New Antibiotic Kills Bugs Without Detectable Resistance

A new antibiotic can kill dangerous bugs without detectable resistance, according to a study published  online on Wednesday.

The antibiotic can kill “superbugs,” which are serious infections that are resistant to standard medications.

The Centers for Disease Control and Prevention found that superbugs make 2 million Americans ill each year and kill 23,000 people. Researchers warned that humans are at risk of entering a “post-antibiotic” era. This era would mean patients could die from infections that are currently treatable and routine surgeries could become much more dangerous.

Finding new antibiotics has been financially and scientifically difficult in recent years.

Specifically, bacteria can make their own antibiotics to kill rival germs. Researchers have used this method to fight infections in humans, but they haven’t been able to grow bacteria like what’s found in dirt or bread mold in a laboratory…until now.

Scientists led by Northeastern University in Boston discovered a way to grow uncultured bacteria in their natural environment using a device they call the iChip. This device can isolate and help grow single cells.

The researchers tested 10,000 compounds and found 25 new antibiotics.

The one that stands out the most is teixobactin, an antibiotic that can kill bugs in mice without resistance. It killed the superbug MRSA and tuberculosis. However, the new antibiotic wasn’t able to kill Klebsiella pneumonia, which has evolved to resist all antibiotics known to scientists.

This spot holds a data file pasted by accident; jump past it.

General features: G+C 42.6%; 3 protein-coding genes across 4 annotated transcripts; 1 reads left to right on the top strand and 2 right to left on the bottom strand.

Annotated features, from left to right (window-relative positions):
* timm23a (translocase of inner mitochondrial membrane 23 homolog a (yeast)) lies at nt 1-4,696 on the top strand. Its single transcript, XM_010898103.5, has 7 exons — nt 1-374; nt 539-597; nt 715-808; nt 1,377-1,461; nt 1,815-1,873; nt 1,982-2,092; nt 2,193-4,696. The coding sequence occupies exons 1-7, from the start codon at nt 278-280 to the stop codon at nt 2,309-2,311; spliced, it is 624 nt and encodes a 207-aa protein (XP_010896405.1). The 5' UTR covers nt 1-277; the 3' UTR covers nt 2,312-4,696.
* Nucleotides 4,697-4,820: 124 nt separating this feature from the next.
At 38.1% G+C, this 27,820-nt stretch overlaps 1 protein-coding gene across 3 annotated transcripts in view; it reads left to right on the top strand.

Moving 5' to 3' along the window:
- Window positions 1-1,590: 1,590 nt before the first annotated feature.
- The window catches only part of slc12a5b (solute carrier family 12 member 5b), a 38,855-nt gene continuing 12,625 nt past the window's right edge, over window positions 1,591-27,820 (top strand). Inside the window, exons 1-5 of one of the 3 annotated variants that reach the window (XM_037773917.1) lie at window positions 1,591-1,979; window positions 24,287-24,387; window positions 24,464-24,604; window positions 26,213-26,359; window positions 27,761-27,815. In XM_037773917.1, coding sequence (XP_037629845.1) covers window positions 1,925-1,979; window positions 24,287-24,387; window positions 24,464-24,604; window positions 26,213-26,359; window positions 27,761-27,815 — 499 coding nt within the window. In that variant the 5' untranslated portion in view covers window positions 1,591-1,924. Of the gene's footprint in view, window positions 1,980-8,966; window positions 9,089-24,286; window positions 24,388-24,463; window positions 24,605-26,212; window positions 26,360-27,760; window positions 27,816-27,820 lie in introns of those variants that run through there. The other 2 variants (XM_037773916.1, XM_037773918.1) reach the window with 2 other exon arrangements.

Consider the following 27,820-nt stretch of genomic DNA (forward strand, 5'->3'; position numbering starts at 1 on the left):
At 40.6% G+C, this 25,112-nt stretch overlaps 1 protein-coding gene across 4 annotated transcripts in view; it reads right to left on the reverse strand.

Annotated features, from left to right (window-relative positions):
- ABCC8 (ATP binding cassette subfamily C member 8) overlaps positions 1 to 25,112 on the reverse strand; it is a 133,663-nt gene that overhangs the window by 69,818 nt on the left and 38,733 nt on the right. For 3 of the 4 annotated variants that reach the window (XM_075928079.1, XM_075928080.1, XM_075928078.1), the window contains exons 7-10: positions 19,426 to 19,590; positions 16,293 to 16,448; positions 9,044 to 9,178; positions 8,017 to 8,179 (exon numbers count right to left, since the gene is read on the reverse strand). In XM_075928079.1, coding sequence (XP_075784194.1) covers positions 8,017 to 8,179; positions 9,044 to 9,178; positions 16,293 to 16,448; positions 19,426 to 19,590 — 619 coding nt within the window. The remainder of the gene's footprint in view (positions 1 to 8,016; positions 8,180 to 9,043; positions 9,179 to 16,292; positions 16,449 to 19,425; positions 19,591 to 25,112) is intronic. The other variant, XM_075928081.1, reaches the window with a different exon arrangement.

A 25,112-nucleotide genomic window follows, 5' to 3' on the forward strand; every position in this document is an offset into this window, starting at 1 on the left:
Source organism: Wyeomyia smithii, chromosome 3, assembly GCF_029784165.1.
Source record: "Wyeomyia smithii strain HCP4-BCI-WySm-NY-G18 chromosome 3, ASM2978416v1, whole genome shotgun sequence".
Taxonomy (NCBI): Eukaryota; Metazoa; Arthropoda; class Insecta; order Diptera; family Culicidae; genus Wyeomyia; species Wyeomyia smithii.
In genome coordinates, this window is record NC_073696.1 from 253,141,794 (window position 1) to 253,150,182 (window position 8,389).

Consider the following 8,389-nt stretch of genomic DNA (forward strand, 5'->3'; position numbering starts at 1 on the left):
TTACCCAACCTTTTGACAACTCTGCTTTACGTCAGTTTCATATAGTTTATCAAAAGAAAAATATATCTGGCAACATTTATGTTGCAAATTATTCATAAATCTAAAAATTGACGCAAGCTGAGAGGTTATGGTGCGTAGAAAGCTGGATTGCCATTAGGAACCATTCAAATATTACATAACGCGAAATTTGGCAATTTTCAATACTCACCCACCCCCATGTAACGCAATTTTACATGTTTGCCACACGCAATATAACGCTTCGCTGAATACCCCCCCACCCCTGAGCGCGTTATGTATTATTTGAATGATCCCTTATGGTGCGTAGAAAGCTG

Teixobactin has yet to be trialled on humans. Trials won’t be completed for at least five years.

“The discovery of this novel compound challenges long-held scientific beliefs and holds great promise for treating an array of menacing infections,” said Kim Lewis, a coauthor of this study published in Nature.

Teixobactin kills bacteria by causing their walls to break down. University of Bonn’s researcher Tanya Schneider said it works by binding to multiple targets, slowing down their development of resistance and making it difficult for germs to evolve around it.

The new antibiotic that can kill bugs without detectable resistance could potentially be a major breakthrough to postpone or prevent a post-antibiotic era.

[Photo Credit: Bernard Walker]